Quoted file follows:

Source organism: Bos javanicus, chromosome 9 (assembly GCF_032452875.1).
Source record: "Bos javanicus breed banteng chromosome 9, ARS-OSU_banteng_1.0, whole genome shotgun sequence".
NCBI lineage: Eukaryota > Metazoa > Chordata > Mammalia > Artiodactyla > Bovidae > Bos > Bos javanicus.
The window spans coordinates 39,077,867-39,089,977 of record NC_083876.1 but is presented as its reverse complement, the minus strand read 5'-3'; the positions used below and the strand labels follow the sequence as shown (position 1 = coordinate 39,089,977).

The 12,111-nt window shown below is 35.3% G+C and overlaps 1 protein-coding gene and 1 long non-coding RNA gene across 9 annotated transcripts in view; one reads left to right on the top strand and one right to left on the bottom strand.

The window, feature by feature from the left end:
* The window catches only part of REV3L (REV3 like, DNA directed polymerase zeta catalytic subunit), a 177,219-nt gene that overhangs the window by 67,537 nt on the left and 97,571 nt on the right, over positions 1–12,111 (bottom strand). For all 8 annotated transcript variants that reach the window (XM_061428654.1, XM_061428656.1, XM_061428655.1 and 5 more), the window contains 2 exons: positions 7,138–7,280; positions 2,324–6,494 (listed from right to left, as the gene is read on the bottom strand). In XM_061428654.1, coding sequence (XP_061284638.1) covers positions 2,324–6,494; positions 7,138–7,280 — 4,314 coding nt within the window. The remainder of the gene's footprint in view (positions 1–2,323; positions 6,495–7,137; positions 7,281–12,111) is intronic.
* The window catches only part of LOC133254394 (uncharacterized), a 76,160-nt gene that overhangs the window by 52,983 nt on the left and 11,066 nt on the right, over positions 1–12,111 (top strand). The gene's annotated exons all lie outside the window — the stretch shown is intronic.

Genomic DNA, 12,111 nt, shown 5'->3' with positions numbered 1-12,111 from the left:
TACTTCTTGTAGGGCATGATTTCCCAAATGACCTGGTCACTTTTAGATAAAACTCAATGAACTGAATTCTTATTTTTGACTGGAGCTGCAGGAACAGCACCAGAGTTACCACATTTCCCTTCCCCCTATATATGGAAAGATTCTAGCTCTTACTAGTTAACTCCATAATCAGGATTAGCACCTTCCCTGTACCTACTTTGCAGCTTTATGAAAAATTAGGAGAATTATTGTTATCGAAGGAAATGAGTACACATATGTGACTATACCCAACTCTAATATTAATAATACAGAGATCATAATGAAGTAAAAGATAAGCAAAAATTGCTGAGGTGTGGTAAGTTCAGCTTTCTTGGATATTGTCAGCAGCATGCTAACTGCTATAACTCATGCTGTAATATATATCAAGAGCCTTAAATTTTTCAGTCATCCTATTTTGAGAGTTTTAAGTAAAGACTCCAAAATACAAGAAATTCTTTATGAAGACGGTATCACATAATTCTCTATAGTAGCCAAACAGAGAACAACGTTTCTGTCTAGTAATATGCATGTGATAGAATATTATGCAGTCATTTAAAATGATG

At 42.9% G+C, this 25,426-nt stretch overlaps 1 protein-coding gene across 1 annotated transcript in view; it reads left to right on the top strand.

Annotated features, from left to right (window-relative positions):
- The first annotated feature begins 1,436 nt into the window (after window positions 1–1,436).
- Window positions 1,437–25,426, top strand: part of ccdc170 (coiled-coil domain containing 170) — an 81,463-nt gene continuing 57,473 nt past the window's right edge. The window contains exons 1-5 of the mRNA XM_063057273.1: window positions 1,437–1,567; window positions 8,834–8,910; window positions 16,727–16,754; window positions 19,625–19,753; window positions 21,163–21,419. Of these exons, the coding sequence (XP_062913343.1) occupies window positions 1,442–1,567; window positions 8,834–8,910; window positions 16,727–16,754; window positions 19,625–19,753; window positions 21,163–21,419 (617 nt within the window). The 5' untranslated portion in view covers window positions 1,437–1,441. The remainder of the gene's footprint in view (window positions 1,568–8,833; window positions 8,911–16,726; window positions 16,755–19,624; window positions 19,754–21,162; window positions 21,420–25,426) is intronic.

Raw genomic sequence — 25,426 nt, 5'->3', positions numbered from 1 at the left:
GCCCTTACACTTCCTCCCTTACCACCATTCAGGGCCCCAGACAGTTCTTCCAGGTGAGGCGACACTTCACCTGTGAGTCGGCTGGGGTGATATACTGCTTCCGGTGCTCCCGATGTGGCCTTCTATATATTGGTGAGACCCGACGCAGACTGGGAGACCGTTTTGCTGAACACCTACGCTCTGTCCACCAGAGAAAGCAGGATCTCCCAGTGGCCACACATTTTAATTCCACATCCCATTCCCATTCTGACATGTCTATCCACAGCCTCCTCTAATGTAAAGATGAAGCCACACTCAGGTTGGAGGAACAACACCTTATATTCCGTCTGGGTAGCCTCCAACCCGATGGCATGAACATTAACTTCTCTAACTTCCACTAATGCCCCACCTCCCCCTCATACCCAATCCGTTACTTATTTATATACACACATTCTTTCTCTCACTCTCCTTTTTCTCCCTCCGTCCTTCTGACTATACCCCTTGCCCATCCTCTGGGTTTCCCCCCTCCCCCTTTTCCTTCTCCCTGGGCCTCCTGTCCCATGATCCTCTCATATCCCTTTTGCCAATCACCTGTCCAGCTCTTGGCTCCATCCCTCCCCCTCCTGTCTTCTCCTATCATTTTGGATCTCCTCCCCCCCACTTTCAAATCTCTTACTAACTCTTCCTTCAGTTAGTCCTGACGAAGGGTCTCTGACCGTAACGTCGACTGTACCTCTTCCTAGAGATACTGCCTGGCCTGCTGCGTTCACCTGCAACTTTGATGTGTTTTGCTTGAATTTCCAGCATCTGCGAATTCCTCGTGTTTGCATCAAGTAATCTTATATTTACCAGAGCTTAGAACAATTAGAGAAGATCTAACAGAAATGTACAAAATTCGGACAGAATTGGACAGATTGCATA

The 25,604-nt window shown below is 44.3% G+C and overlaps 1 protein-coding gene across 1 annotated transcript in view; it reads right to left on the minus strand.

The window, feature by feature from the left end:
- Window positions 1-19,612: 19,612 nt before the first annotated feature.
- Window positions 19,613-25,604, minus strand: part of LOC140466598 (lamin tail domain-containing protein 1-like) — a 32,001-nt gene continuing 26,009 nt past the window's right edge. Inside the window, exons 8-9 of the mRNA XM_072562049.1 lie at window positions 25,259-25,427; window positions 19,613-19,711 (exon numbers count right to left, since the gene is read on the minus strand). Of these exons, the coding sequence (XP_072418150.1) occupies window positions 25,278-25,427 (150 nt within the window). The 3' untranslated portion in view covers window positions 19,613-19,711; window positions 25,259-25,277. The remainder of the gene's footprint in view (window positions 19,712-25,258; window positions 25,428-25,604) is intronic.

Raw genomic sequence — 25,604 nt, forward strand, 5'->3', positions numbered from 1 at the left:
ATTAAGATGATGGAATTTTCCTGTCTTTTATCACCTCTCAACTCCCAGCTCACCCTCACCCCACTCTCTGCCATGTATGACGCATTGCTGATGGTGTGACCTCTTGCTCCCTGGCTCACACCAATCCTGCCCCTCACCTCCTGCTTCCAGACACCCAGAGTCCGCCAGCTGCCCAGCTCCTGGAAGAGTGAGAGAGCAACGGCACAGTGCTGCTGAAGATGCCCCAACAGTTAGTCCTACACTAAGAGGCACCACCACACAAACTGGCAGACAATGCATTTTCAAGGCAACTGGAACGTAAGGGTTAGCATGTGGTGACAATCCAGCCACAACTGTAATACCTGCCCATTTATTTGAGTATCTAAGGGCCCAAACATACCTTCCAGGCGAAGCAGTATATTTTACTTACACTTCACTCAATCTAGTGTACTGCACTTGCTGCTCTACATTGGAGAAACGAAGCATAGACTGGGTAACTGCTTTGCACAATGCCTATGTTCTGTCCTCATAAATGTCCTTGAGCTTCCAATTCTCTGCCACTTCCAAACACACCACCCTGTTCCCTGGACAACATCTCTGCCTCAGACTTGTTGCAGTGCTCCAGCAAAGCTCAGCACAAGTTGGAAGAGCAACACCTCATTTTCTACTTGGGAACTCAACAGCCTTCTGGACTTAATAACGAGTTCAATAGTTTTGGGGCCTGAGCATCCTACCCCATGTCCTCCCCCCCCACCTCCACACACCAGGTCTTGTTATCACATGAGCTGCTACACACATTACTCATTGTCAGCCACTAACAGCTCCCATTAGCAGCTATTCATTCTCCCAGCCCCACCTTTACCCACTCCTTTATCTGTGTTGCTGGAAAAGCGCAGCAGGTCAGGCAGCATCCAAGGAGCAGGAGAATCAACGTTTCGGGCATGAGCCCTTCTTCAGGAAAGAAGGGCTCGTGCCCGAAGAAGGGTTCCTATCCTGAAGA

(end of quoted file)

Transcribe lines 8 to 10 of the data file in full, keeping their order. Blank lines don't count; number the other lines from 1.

* The window catches only part of LOC133254394 (uncharacterized), a 76,160-nt gene that overhangs the window by 52,983 nt on the left and 11,066 nt on the right, over positions 1–12,111 (top strand). The gene's annotated exons all lie outside the window — the stretch shown is intronic.

Genomic DNA, 12,111 nt, shown 5'->3' with positions numbered 1-12,111 from the left:
TACTTCTTGTAGGGCATGATTTCCCAAATGACCTGGTCACTTTTAGATAAAACTCAATGAACTGAATTCTTATTTTTGACTGGAGCTGCAGGAACAGCACCAGAGTTACCACATTTCCCTTCCCCCTATATATGGAAAGATTCTAGCTCTTACTAGTTAACTCCATAATCAGGATTAGCACCTTCCCTGTACCTACTTTGCAGCTTTATGAAAAATTAGGAGAATTATTGTTATCGAAGGAAATGAGTACACATATGTGACTATACCCAACTCTAATATTAATAATACAGAGATCATAATGAAGTAAAAGATAAGCAAAAATTGCTGAGGTGTGGTAAGTTCAGCTTTCTTGGATATTGTCAGCAGCATGCTAACTGCTATAACTCATGCTGTAATATATATCAAGAGCCTTAAATTTTTCAGTCATCCTATTTTGAGAGTTTTAAGTAAAGACTCCAAAATACAAGAAATTCTTTATGAAGACGGTATCACATAATTCTCTATAGTAGCCAAACAGAGAACAACGTTTCTGTCTAGTAATATGCATGTGATAGAATATTATGCAGTCATTTAAAATGATG